Death be­fore dis­honor

GA Voice - - National Lgbt Pride -

The line that forms out­side of Bull­dogs on week­ends tells a story of gay fear, progress and hope. In­stead of oral his­tory, it’s a bit of “aura” his­tory: in­di­vid­u­als oc­cu­py­ing a space and writ­ing a nar­ra­tive that spans gen­er­a­tions.

For about 15 years, the guys who stand out­side Bull­dogs wait­ing to en­ter the cozy hip-hop club nes­tled be­neath the Mid­town sky­scrapers have been part of the most con­spic­u­ous ex­pres­sion of black gay man­hood in At­lanta. Nowhere have masses of black gay men been as con­sis­tently vis­i­ble to gen­eral passers-by than those lined up be­neath the rain­bow flag at 893 Peachtree St.

When I moved to At­lanta in the early 2000s, street cruis­ing seemed to be a big­ger part of Mid­town’s nightlife than it is to­day, with mid­night traf­fic so dense that the pa­rade of cars along Peachtree Street was as vi­brant as most of the sur­round­ing clubs. Back then, the scene out­side of Bull­dogs was al­most like a ho­mo­sex­ual sa­fari, as cars filled with black het­ero­sex­u­als crept down Peachtree Street and folks craned out­side of win­dows to gawk at, and oc­ca­sion­ally heckle, the un­fa­mil­iar phe­nom­e­non of black gay men.

The de­mo­graph­ics of At­lanta and cul­ture of Mid­town have changed since then, but be­muse­ment still seems a pop­u­lar re­ac­tion when the straight white mil­len­ni­als who now pre­dom­i­nate the neigh­bor­hood re­al­ize that the throngs of black men they might oth­er­wise fear are harm­less, highly fash­ion­able gay men. You can see the anx­i­ety melt from some peo­ple’s faces.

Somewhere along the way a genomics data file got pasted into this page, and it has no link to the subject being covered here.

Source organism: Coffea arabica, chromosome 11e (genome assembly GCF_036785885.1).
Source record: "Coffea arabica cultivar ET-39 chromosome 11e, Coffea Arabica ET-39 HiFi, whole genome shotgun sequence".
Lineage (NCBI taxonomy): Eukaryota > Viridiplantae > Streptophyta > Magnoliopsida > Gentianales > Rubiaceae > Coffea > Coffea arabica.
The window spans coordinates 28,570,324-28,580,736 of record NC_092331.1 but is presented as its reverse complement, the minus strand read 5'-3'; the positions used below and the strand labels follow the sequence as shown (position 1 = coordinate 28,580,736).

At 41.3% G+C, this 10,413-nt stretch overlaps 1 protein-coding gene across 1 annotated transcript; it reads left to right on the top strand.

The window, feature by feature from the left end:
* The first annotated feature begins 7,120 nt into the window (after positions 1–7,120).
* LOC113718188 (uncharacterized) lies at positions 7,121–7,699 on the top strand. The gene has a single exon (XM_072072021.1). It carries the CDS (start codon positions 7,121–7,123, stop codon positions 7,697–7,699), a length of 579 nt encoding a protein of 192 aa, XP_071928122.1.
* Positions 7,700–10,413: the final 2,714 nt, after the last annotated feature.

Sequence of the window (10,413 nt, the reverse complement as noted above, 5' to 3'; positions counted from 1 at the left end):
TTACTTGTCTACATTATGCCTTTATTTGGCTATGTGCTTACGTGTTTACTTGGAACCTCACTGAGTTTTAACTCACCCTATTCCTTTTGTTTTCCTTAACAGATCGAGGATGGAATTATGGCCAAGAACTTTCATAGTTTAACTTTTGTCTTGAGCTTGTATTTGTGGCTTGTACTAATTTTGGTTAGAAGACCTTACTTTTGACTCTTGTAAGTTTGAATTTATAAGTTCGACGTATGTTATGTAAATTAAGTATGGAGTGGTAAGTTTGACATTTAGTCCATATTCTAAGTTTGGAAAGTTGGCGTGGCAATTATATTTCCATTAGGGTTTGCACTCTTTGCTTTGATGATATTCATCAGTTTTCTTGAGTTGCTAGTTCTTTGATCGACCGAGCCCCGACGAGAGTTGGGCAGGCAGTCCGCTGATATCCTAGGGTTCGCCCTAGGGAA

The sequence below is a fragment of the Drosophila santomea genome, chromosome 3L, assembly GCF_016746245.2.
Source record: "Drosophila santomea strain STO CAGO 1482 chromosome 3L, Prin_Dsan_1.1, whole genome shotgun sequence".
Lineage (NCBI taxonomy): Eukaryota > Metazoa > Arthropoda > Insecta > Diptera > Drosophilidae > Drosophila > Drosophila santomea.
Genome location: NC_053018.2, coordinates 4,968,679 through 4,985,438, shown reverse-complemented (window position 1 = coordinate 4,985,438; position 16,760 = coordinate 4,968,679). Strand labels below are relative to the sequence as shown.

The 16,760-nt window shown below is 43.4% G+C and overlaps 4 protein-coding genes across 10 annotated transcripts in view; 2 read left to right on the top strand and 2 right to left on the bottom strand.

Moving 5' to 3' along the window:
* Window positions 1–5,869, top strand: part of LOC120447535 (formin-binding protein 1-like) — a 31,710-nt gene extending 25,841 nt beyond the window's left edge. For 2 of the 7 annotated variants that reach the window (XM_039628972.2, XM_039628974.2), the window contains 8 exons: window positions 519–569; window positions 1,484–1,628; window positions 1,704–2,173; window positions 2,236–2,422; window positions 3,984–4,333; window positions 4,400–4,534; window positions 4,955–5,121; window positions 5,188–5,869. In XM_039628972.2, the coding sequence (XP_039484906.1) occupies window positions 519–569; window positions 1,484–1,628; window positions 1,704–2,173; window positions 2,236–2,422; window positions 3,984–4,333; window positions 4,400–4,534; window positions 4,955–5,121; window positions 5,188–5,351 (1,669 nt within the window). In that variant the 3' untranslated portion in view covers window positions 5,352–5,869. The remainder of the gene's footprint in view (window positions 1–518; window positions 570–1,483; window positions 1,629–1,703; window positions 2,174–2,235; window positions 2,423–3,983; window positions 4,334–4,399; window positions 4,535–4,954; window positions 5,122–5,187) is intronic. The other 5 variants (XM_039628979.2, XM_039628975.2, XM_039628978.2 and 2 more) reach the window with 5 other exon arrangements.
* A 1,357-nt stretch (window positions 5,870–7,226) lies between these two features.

At the front of the line is a se­cu­rity guard, his­tor­i­cally les­bian, who checks IDs and pats down pa­trons to make sure no one brings a weapon into the bar. Sud­denly any an­noy­ance I might’ve had about the length and pace of the line at Bull­dogs is re­placed by grat­i­tude for some­one do­ing any­thing to make sure At­lanta does not en­dure the type of tragedy that shat­tered Or­lando.

I’ve wor­ried about the vul­ner­a­bil­ity of LGBT clubs since my ear­li­est days of par­ty­ing. I re­mem­ber look­ing down into the crowded dance pit of Back­street in the months after “I’ve wor­ried about the vul­ner­a­bil­ity of LGBT clubs since my ear­li­est days of par­ty­ing. I re­mem­ber look­ing down into the crowded dance pit of Back­street in the months after 9/11 and trem­bling at the thought of how easy a tar­get we were for any­one who wanted to lash out against what they con­sid­ered Amer­i­can deca­dence and de­prav­ity.” 9/11 and trem­bling at the thought of how easy a tar­get we were for any­one who wanted to lash out against what they con­sid­ered Amer­i­can deca­dence and de­prav­ity.

Just a few months ago, with the re­li­gious lib­erty de­bate tak­ing place dur­ing an ex­cep­tion­ally an­gry era of Amer­i­can dis­course (a bit­ter­ness fu­eled by racism and ho­mo­pho­bia), I was wait­ing to get into Bull­dogs and had the hor­ri­fy­ing fear of some­one driv­ing down Peachtree and fir­ing upon the lineup of black gay men. It’s ter­ri­fy­ing to con­sider that there is no gun law or pro-LGBT ini­tia­tive that can pre­vent such an at­tack.

How­ever, as I inched to­ward the front door of Bull­dogs, I was in­spired by the strength of those who stood be­side me, and those who have waited in that line through­out the years. Un­like in the past, I didn’t see any Bull­dogs pa­trons fac­ing the wall or oth­er­wise stand­ing in a way clearly in­tended to hide their face from the cars pass­ing down Peachtree.

Des­per­ate for hope after the over­whelm­ing trauma of the Or­lando shoot­ing, I find so­lace be­liev­ing that, whether at Pulse or any LGBT night­club in Amer­ica, any vic­tims of anti-gay vi­o­lence likely won’t ex­pe­ri­ence death with­out hav­ing em­braced the wor­thi­ness of our lives. Ryan Lee is an At­lanta writer.

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